(from WSMA 3)
(from WSMA 3)
(from ASM 1)

The two examples from WSMA #3 are juxtaposed against a series of panels Ditko illustrated depicting similar information in ASMA #1. Some differences exist, but the similarities between the two issues--particularly in showing how Spidey leaps, scales walls, and clings to walls--are too "samey" for WSMA #3 to feel unique. Props to the annual for showing Spidey hefting the Thing, Hulk, and Thor (using an era-appropriate costume for Thor) instead of just a dumbbell, but otherwise, the images are too similar.

The below images depict further repetition, particularly in the use of Spider-Man's equipment. These images try even less to be unique, merely repeating the original Ditko images bit for bit. These pictures just show a lack of imagination that went into this annual by repeating old facts and old images (and simply rearranging the identical images doesn't count as effort).

"Secrets of Spider-Man," my webbed foot.

(from WSMA 3)
(from ASM 1)
(from WSM 3)
(from ASM 1)

Yet, even if the appeal of this annual is limited due to its lack of creativity, the time frame in which this issue was published does give it at least a bit of interest. Fingeroth and Stern do a decent job honing in on current Spidey history, making ample references to events such as Peter and MJ’s wedding, the "Alien Costume Saga", Spidey’s breakup with Black Cat, the death of Ned Leeds and the emotional toll it took on Betty, the birth of Normie Osborn, and the rise and fall of the Rose (Richard Fisk). Thirty-plus years of history have happened since this issue was published, but if you’re tackling issues in chronological fashion, like I’ve been doing, such a refresher is not a bad thing. As a boon to posterity, this issue is lacking, but as a “snapshot” of an earlier era, this annual does help keep a few things straight.

And that’s not to say its only benefit is to remind of the times. I learned a few pieces of lore about Spidey I hadn’t known before. I had no idea Randy Roberton, son of the then-Daily Bugle editor-in-chief Joe Robertson, was married at one point. I had never gotten a good look at Peter’s Chelsea apartment, the layout of which is delivered through a fun schematic. Likewise, the issue offers a brief glimpse at the fictional Empire State University, the college Peter attended before choosing to drop out. Tethered at it is to the times, this annual drops the occasional gold nugget for anyone venturing in.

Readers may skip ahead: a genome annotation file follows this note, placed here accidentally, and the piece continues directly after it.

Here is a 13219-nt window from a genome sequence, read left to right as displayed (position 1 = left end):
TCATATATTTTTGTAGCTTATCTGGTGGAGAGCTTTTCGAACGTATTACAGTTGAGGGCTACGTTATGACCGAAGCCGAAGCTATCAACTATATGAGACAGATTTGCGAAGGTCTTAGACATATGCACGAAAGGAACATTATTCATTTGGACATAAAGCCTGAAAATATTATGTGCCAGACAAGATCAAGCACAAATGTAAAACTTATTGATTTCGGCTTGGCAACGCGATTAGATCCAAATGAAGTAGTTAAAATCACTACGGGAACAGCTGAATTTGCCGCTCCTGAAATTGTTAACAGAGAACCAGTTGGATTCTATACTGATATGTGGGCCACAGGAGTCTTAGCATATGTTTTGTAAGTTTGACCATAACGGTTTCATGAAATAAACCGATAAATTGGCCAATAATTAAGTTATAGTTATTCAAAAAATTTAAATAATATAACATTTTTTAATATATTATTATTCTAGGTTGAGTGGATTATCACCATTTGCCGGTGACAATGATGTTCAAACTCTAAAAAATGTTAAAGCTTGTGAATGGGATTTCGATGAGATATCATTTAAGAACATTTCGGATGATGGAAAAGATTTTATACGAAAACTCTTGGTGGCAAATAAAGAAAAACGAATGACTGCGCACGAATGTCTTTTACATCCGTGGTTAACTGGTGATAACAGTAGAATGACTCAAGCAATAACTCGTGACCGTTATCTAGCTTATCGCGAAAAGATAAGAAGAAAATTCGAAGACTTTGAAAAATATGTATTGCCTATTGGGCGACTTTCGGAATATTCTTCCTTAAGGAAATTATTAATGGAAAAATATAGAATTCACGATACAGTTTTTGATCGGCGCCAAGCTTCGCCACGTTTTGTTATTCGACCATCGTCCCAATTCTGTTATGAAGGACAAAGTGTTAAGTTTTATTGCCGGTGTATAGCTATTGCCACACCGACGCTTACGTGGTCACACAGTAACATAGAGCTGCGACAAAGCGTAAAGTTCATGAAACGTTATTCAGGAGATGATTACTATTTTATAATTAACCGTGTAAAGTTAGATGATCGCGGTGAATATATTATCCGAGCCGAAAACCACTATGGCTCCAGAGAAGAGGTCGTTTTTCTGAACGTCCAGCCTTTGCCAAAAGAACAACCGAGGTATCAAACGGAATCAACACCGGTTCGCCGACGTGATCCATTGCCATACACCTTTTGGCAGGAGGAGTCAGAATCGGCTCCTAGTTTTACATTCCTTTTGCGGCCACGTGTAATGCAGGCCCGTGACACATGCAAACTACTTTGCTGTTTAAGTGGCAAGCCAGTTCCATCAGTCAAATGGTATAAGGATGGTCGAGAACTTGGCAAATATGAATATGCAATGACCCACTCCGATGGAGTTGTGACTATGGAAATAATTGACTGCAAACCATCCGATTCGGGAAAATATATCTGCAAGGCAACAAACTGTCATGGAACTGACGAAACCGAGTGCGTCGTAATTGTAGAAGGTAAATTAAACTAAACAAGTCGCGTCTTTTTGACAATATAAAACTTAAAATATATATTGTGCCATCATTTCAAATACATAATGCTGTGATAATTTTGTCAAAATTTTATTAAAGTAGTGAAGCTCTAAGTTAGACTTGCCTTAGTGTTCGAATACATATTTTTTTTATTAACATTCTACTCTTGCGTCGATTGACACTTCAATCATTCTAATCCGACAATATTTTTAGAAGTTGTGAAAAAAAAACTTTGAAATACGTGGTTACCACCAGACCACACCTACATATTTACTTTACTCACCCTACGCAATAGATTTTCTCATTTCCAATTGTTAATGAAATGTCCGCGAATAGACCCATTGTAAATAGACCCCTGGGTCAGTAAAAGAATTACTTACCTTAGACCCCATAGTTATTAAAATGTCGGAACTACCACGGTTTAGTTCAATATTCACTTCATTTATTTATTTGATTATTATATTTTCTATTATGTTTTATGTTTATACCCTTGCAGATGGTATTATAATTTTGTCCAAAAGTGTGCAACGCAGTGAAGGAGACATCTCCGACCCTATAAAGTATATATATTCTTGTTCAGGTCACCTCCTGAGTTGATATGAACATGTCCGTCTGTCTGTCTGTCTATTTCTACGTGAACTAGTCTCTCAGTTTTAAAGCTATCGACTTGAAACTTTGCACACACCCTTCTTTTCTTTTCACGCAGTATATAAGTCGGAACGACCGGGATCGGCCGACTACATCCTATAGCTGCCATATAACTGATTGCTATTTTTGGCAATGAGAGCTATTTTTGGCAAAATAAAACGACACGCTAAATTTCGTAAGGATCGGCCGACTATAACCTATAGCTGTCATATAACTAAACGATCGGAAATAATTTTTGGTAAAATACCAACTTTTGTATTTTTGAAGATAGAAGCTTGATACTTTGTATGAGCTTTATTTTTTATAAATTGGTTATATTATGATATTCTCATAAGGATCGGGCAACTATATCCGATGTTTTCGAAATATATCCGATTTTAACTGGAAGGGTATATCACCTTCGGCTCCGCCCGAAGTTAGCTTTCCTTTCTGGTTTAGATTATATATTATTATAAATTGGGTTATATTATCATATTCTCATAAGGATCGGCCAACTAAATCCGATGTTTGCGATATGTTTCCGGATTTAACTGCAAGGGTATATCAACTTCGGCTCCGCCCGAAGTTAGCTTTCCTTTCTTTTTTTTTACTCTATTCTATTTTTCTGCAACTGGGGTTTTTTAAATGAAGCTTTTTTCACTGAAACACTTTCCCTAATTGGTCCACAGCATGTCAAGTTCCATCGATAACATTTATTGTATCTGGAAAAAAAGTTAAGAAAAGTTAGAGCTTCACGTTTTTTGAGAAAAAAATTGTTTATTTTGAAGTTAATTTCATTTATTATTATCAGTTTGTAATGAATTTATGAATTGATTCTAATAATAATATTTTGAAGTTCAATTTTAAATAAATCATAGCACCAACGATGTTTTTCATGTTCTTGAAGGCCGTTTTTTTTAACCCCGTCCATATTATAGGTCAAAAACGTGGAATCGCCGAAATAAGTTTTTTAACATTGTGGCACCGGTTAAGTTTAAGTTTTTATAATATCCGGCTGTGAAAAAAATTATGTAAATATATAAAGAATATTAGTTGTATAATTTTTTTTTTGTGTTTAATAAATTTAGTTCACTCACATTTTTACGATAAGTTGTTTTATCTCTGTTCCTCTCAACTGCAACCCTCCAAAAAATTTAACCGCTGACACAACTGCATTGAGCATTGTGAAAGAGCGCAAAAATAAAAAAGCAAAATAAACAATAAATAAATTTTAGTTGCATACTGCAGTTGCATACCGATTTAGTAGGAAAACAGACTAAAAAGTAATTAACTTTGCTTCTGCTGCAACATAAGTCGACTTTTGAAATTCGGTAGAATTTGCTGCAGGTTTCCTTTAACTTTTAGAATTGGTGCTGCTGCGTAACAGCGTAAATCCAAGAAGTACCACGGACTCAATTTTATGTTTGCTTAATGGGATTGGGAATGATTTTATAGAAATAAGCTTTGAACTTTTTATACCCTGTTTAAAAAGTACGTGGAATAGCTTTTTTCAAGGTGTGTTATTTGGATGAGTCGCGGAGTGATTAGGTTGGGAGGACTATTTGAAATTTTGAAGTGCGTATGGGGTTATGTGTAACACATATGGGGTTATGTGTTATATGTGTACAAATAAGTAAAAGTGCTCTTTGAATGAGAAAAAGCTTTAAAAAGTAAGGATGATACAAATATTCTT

The issue’s greatest appeal, however, comes with its second half. Roger Stern takes the writing reins from Danny Fingeroth, delivering a “Who’s Who?” of “Spider-Man’s Forgotten Foes.” Full-page images of bygone baddies offer a glimpse into Spidey’s blurrier corners of his rogues gallery, highlighting only a few crooks I was aware of (primarily from reading a handful of very early Marvel Team-Up issues) and introducing me to villains I had never been aware of. The art alone is worth taking a gander at for these “pin-up”-style pages, and I frequently recalled seeing these exact images elsewhere, as if these pics became a standard for Spidey’s enemies (and sometimes his friends) in other biographical volumes such as encyclopedias. My one head-tilted-in-confusion moment came when Stern references the Black Cat as a “forgotten foe.” I've never thought of here as either "forgotten" or antagonistic in a purely evil sense. In an issue where other characters’ appearances were labeled their “first and only” pop-up in a single mag, Cat’s inclusion here reads odd. My hypothesis is that she’s a “forgotten” villain in the sense she no longer aids the side of evil, save for the occasional theft or two. Otherwise, I’m not sure why she’s here.

Web of Spider-Man Annual #3 is a far cry from our first two WSM annual issues. Part of me wonders if the book, which never sold as well as its sister titles, was just hurting for material and thus slipped in this concept instead of a story. A bit disappointing, actually, because the first two annuals weren’t terrible (as you can see here and here). Fortunately, next time we reach a WSM annual, it’ll be a fact, it’ll be only part of a story.



—Tags: 1980s, 1987, Alex Saviuk, Annual, Danny Fingeroth, Greg LaRocque, Roger Stern, Spider-view, Web of Spider-Man

Also read Nathan's blogs at Geeks Under Grace and HubPages.